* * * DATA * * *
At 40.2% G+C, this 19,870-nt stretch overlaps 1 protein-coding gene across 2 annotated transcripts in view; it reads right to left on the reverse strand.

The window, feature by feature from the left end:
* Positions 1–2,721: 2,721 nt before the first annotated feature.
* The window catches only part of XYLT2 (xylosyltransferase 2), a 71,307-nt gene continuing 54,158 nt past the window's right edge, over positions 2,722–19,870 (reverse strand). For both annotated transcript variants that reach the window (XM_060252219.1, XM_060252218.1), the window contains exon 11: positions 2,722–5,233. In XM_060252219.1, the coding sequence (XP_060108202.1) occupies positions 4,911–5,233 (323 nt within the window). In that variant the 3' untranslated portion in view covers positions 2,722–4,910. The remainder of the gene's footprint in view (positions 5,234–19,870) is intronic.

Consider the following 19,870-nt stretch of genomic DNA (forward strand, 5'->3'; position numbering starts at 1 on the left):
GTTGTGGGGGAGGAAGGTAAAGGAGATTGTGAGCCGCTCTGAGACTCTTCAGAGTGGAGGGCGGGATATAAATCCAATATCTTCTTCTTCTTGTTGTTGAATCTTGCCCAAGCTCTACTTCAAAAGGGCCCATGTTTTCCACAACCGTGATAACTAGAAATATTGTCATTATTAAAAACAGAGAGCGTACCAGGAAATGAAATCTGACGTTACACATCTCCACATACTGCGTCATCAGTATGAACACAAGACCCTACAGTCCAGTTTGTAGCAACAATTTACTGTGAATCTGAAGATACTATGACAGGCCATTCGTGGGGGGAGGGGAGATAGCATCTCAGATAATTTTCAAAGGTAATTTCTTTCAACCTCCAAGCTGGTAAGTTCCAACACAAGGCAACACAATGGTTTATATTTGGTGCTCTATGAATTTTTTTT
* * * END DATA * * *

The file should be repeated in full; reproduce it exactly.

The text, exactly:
At 40.2% G+C, this 19,870-nt stretch overlaps 1 protein-coding gene across 2 annotated transcripts in view; it reads right to left on the reverse strand.

The window, feature by feature from the left end:
* Positions 1–2,721: 2,721 nt before the first annotated feature.
* The window catches only part of XYLT2 (xylosyltransferase 2), a 71,307-nt gene continuing 54,158 nt past the window's right edge, over positions 2,722–19,870 (reverse strand). For both annotated transcript variants that reach the window (XM_060252219.1, XM_060252218.1), the window contains exon 11: positions 2,722–5,233. In XM_060252219.1, the coding sequence (XP_060108202.1) occupies positions 4,911–5,233 (323 nt within the window). In that variant the 3' untranslated portion in view covers positions 2,722–4,910. The remainder of the gene's footprint in view (positions 5,234–19,870) is intronic.

Consider the following 19,870-nt stretch of genomic DNA (forward strand, 5'->3'; position numbering starts at 1 on the left):
GTTGTGGGGGAGGAAGGTAAAGGAGATTGTGAGCCGCTCTGAGACTCTTCAGAGTGGAGGGCGGGATATAAATCCAATATCTTCTTCTTCTTGTTGTTGAATCTTGCCCAAGCTCTACTTCAAAAGGGCCCATGTTTTCCACAACCGTGATAACTAGAAATATTGTCATTATTAAAAACAGAGAGCGTACCAGGAAATGAAATCTGACGTTACACATCTCCACATACTGCGTCATCAGTATGAACACAAGACCCTACAGTCCAGTTTGTAGCAACAATTTACTGTGAATCTGAAGATACTATGACAGGCCATTCGTGGGGGGAGGGGAGATAGCATCTCAGATAATTTTCAAAGGTAATTTCTTTCAACCTCCAAGCTGGTAAGTTCCAACACAAGGCAACACAATGGTTTATATTTGGTGCTCTATGAATTTTTTTT